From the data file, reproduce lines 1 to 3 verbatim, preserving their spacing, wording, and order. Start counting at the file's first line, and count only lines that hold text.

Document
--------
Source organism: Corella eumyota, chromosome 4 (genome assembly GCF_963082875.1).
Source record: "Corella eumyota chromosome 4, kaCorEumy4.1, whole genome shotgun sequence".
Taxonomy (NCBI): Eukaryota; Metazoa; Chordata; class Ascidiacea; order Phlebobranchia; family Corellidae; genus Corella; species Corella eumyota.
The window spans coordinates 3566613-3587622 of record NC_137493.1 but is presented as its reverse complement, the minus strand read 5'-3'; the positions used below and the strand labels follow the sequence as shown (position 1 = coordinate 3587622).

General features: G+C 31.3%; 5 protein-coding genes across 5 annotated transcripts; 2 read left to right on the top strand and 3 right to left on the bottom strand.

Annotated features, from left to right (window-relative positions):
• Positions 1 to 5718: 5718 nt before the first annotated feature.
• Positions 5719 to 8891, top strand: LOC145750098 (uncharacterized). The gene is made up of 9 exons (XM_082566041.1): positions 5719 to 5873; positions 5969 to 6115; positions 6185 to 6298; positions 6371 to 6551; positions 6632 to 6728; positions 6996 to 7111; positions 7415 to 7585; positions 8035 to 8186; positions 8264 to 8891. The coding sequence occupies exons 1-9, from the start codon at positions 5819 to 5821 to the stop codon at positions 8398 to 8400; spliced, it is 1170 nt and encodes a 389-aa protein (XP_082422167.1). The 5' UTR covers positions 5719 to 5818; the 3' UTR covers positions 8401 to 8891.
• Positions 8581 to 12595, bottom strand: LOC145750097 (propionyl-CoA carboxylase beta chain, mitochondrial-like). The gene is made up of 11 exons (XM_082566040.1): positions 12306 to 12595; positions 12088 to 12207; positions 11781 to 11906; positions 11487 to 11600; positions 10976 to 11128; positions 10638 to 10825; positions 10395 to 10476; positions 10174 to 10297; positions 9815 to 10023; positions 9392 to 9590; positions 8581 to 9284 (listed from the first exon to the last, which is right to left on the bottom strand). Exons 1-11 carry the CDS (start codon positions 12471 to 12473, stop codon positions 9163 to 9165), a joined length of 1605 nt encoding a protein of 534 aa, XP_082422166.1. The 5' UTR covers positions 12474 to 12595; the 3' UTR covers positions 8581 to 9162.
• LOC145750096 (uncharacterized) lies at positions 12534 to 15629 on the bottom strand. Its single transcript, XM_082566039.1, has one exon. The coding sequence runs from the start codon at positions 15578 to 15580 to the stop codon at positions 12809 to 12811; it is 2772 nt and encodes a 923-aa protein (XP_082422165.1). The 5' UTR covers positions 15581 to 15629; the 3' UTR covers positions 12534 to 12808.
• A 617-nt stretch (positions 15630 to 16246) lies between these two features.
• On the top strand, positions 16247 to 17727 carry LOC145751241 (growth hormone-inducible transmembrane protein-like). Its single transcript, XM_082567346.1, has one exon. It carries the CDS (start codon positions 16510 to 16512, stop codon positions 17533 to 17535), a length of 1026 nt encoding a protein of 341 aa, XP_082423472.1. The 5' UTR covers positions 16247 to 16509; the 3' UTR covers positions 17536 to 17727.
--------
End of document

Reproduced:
Source organism: Corella eumyota, chromosome 4 (genome assembly GCF_963082875.1).
Source record: "Corella eumyota chromosome 4, kaCorEumy4.1, whole genome shotgun sequence".
Taxonomy (NCBI): Eukaryota; Metazoa; Chordata; class Ascidiacea; order Phlebobranchia; family Corellidae; genus Corella; species Corella eumyota.